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Diagnosing Allergies in Dogs

Source: PetWave, Updated on October 06, 2015

Initial Evaluation

Anyone who has seen a dog continually scratching and chewing on itself probably has seen a dog with allergies. Whether caused by airborne inhalants, fleas or ingredients in food, allergies cause discomfort that can range from simple irritation to severe secondary bacterial infections. The definitive cause of allergies is difficult, but not impossible, to diagnose. A veterinarian’s initial evaluation will include taking a thorough history from the dog’s owner about the dog’s health and symptoms, including when they started, whether they are sporadic or always present and whether they are progressively getting worse or staying about the same. The vet will also conduct a physical examination, paying particular attention to carefully assessing the dog’s skin and ears.

Diagnostic Procedures

The most common cause of allergic reactions in dogs is also the most common cause of allergic reactions in people: seasonal hypersensitivity to something in the air or environment, like pollen, a particular weed or some crop being harvested in the area. Seasonal allergies usually can be diagnosed based on when the symptoms show up and the extent of the dog’s access and exposure to the environmental allergen. Flea bite allergies are also extremely common in dogs and are usually fairly easily diagnosed based on physical evidence of flea bites and flea infestation.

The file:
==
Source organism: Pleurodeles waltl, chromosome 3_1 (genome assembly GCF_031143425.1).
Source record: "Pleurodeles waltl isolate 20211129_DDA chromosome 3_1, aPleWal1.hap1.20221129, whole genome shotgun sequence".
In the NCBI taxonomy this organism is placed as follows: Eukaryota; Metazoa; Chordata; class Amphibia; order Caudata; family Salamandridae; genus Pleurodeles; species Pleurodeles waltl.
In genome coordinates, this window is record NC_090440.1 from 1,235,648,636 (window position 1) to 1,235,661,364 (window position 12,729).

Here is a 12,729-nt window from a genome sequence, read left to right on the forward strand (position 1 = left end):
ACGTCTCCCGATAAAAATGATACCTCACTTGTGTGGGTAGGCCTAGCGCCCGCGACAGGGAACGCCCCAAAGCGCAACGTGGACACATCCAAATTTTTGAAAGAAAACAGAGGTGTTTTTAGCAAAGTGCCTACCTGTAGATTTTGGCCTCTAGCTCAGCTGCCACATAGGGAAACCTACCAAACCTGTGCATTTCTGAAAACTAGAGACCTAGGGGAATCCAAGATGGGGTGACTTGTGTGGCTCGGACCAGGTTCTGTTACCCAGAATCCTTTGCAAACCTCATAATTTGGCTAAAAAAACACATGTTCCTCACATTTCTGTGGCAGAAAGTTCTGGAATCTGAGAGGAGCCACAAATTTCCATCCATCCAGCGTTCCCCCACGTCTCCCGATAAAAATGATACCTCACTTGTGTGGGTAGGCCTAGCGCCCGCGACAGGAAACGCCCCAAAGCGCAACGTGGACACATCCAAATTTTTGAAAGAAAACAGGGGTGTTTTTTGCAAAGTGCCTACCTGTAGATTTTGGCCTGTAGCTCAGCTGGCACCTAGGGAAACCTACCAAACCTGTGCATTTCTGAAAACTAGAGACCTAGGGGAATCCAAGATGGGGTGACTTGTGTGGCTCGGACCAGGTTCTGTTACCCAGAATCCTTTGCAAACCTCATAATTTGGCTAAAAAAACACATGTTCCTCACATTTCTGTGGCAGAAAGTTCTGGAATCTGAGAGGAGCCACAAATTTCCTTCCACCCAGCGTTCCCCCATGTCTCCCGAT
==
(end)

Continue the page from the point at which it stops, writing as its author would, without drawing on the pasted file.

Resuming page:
If an allergic reaction lasts for quite a while or occurs randomly rather than seasonally, it probably is caused by something other than a seasonal allergen. Advanced tests are available to help identify specific allergens. A veterinary dermatologist can discuss these tests with the dog’s owner in greater detail. Allergy testing is expensive, somewhat invasive and can be a bit painful. A less invasive way to diagnose the cause of a dog’s allergies is to systematically remove suspected allergens from its environment or diet and then slowly reintroduce them one at a time, evaluating whether the problem subsides or recurs. Fabrics, carpet fibers, dust mites, cleansers and detergents, household items made of rubber or plastic and even excessive dust can induce allergic reactions, so they should be considered in these cases.

If food allergies are suspected (and they are quite common in domestic dogs), the dog’s veterinarian probably will recommend what is known as an “elimination diet.” This means putting the dog on a bland diet with very few ingredients – typically just rice and chicken for starters. The owner will observe her dog for any adverse signs of reacting to those simple ingredients and, if none are present, will then gradually add other foods to the dog’s diet, one at a time. The owner must keep a close watch on how her dog reacts to each new ingredient to determine which food items he is allergic to. Once those are identified, the dog’s diet can be restructured.

It is extremely helpful to determine the source of an allergic reaction before a treatment protocol is established. Simply treating the affected area may help relieve the dog’s symptoms temporarily. However, the underlying cause of the allergic reaction probably will remain in the dog’s diet or environment and undoubtedly will cause additional uncomfortable symptoms in the future, if it is not identified and removed or managed.

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